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Natural Hazards and Earth System Sciences An interactive open-access journal of the European Geosciences Union
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Volume 5, issue 3 | Copyright

Special issue: Multidisciplinary approaches in natural hazard and risk...

Nat. Hazards Earth Syst. Sci., 5, 319-330, 2005
https://doi.org/10.5194/nhess-5-319-2005
© Author(s) 2005. This work is licensed under
the Creative Commons Attribution-NonCommercial-ShareAlike 2.5 License.

  01 Apr 2005

01 Apr 2005

The net benefit of public expenditures on avalanche defence structures in the municipality of Davos, Switzerland

S. Fuchs1,2,* and M. C. McAlpin1 S. Fuchs and M. C. McAlpin
  • 1WSL Swiss Federal Institute for Snow and Avalanche Research SLF, Davos, Switzerland
  • 2Department of Geography, University of Innsbruck, Austria 
  • *now at: alpS Centre for Natural Hazard Management, Innsbruck, Austria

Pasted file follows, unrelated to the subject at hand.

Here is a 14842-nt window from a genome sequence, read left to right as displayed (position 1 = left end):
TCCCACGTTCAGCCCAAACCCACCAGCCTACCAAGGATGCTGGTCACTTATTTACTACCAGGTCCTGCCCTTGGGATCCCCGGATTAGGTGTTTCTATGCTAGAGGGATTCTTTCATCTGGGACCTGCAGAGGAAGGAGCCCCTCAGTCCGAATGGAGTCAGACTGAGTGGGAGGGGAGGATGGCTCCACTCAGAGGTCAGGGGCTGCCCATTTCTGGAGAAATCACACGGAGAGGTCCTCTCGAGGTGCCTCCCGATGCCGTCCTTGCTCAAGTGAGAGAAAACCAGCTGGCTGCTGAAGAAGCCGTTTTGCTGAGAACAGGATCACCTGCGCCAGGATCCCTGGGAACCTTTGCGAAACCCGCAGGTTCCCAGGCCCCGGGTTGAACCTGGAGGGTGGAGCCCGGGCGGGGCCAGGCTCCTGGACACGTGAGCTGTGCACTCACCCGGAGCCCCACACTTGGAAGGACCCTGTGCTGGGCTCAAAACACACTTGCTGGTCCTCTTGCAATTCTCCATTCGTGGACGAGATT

Abstract. Avalanches pose a threat to settlements as well as industrial and recreational areas in the Alps. As a counter measure, technical mitigation measures have been implemented since the 19th century, resulting in a raise in value of formerly endangered areas. This increase in value can be considered as a benefit due to prevented damage. This paper compares the total costs and benefits of technical mitigation measures in the municipality of Davos, Switzerland as a basis for evaluating their net social benefit. The benefit of avalanche defence structures is determined using two different approaches. First, the replacement value of buildings protected by mitigation measures is quantified. Second, the number of protected persons is monetarily assessed by means of a human capital approach. The quantified benefit is compared with the present value of cumulative capital expenditures on avalanche mitigation measures. In addition, distributional effects of the public expenditures on technical mitigation measures are discussed based on the average future tax revenues within protected areas. Depending on whether benefits are calculated in terms of protected buildings or protected persons, the results show a large range of cost-benefit ratios. Critical issues of cost-benefit analyses in the context of alpine natural hazards are highlighted, including problems related to the human capital approach and the sensitivity of results to how benefits are calculated. The applicability of cost-benefit analyses for evaluating avalanche mitigation measures is discussed.

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